Friday, February 19, 2010

Outage emergency shelters remain in short supply

Only Bellevue Elementary School is equipped for refugees


By TONY EVANS
Express Staff Writer

Officials are considering installing emergency backup diesel generators like this one to school buildings. The buildings could then be used as emergency shelters in case of a blackout. Photo by David N. Seelig

During the 2009 Christmas blackout, which lasted about 24 hours, emergency plans included transporting people threatened by cold temperatures to Carey, which still had power. The power returned on Christmas Day before evacuations began. But what if the power went out again tomorrow?

"People are beginning to consider the alternatives and come up with plans to mitigate power outages," said Chuck Turner, chairman of Blaine County's Local Emergency Plan Committee.

The committee, which was formed 10 years ago and meets monthly, is composed of first responders and elected officials from all cities in the county.

In case of another prolonged winter blackout, Bellevue Elementary School would be the most likely emergency shelter in the Wood River Valley. Neither Hailey, Ketchum nor Sun Valley have large buildings equipped to serve as winter shelters.

Gene Ramsey, Blaine County chief deputy sheriff and a Bellevue councilman, told the Bellevue City Council on Thursday that a portable generator was available on Christmas to power up Bellevue Elementary School for use as a shelter, but that it was not in place during the blackout.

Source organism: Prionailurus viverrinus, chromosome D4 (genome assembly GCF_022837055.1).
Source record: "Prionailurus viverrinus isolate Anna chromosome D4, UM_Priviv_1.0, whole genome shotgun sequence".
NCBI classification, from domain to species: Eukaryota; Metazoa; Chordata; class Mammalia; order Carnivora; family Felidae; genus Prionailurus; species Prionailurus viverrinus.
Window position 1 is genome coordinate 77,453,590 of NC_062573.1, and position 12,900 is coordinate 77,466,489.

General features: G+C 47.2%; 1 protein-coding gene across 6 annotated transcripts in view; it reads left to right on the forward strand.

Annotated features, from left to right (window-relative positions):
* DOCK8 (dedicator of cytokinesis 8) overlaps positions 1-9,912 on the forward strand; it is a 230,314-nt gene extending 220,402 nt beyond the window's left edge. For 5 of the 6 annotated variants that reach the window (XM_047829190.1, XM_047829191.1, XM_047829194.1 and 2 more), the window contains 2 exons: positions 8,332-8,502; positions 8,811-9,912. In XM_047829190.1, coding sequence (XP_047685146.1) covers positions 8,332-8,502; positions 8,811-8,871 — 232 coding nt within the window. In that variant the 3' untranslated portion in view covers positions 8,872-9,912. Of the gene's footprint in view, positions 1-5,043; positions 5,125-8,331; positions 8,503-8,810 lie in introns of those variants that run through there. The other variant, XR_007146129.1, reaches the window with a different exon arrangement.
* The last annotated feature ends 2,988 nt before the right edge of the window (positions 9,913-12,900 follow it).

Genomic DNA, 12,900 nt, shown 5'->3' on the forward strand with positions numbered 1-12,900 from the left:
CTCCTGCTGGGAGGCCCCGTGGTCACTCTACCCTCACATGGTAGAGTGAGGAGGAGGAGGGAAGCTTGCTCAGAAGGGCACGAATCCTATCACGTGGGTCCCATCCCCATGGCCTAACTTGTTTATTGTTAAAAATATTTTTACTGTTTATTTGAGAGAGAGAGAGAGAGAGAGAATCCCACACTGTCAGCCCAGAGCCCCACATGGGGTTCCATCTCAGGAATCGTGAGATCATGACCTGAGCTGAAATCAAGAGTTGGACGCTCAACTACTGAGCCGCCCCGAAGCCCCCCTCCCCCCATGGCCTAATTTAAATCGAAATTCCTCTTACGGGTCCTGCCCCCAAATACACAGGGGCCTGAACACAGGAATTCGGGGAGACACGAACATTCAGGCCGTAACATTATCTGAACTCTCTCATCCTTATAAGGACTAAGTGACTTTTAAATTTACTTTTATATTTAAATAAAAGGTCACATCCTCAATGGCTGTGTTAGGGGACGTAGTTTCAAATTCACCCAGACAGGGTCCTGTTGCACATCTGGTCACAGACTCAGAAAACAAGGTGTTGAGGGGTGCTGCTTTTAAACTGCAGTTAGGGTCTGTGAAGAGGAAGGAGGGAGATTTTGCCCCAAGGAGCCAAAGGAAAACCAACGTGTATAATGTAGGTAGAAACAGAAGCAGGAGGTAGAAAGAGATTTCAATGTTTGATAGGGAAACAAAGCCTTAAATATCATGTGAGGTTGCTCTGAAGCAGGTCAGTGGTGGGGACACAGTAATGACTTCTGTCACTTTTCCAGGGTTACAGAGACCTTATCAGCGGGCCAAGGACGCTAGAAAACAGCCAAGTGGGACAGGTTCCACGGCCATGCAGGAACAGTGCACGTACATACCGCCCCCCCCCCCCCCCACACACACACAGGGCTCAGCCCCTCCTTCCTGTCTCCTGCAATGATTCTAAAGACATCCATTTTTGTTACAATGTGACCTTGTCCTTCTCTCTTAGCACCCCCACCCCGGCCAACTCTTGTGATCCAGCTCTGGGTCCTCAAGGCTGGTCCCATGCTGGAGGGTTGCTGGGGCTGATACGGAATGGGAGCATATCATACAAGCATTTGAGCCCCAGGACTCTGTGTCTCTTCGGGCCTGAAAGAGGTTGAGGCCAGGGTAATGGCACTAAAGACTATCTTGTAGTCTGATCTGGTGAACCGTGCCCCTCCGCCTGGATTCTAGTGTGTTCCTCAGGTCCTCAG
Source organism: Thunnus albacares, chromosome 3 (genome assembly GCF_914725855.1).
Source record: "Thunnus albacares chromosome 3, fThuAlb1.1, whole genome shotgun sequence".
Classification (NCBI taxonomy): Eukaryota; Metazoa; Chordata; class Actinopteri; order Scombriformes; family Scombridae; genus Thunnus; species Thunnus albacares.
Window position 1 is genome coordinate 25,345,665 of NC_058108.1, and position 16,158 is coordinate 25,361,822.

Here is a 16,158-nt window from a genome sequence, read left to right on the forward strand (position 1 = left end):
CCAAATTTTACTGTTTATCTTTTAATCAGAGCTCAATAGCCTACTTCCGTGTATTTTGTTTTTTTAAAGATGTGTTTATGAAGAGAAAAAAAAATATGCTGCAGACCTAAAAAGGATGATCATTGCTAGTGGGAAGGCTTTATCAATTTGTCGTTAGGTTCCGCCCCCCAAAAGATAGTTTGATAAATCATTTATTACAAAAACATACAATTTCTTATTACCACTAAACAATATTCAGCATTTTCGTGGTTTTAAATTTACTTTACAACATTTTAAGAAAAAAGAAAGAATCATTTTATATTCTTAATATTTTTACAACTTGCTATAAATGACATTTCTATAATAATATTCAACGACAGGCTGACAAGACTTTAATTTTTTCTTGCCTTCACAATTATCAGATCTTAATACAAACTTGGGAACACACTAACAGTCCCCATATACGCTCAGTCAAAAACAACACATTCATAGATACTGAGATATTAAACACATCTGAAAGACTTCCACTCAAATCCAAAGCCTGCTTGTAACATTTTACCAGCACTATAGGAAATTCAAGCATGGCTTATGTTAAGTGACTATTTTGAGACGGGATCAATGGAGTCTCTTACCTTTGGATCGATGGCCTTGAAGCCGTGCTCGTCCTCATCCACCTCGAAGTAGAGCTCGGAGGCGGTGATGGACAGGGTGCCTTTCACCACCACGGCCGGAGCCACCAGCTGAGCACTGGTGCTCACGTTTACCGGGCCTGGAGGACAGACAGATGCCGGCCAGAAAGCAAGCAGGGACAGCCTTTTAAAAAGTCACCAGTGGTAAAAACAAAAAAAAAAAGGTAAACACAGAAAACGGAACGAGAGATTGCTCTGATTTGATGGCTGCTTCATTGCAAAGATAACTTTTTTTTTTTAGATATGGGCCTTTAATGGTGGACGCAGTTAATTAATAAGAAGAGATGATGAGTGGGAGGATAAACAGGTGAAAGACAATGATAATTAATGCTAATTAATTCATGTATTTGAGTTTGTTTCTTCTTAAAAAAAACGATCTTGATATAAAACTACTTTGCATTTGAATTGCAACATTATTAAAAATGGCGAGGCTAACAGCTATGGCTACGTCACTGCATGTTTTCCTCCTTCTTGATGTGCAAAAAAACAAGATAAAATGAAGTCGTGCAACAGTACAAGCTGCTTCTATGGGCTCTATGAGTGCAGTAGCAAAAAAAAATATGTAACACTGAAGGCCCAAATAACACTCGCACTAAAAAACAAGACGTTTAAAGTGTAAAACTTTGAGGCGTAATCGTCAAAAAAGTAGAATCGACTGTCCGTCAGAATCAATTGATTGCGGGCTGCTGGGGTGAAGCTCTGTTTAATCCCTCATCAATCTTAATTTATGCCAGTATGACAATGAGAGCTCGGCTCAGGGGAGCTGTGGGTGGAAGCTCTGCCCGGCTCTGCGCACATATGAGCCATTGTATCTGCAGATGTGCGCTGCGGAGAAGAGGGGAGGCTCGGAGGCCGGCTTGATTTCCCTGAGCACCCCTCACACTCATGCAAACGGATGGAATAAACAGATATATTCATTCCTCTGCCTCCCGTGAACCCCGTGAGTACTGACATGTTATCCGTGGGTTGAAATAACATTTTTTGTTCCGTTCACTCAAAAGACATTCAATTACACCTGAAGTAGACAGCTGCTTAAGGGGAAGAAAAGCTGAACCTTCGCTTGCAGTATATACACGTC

Ramsey said in an interview that the generator, which had been given to the school district by the county for the purpose of powering a shelter, had been stored and used recently at the airport, but that it had not been powered up in two years. He said the generator would be transported soon to Boise for renovation.

"Bellevue Elementary School could provide sustained electrical power, but a big generator could burn $9,000 a week just in fuel costs," Ramsey said. "If we have to totally rely on generators, they should probably already be in place on the building."

Ramsey said Local Emergency Plan Committee members are considering retrofitting large buildings with diesel-burning electrical generators to use as shelters in case of another winter blackout.

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"I think that is what people are looking at now," he said.

Only Bellevue Elementary School has a transfer switch and compatible generator to house large numbers of refugees in case of a winter emergency. However, Ramsey said it would have taken up to 10 hours to get the portable generator into operation at the school on Christmas.

The Community Campus in Hailey, which served well during the 2007 Castle Rock Fire, is not wired to accommodate a generator to power up the building, said Howie Royal, Blaine County School District's director of buildings and grounds.

"Through an electrical redesign, portions of the building could be made suitable for a shelter," Royal said.

Ramsey said dedicated generators already exist at emergency and communications facilities in the valley and are regularly tested. He said an emergency shelter generator could cost as much as $150,000 and another $60,000 to retrofit the building.

The Ketchum City Council voted unanimously earlier this week to purchase a diesel generator to power Ketchum City Hall. It will cost from $58,000 to $70,000.

Mayor Randy Hall recommended that Fire Chief Mike Elle explore the possibility of installing a generator at the YMCA or a school to provide an emergency winter shelter in Ketchum.

"It is a huge concern," said Elle.

Tony Evans: tevans@mtexpress.com




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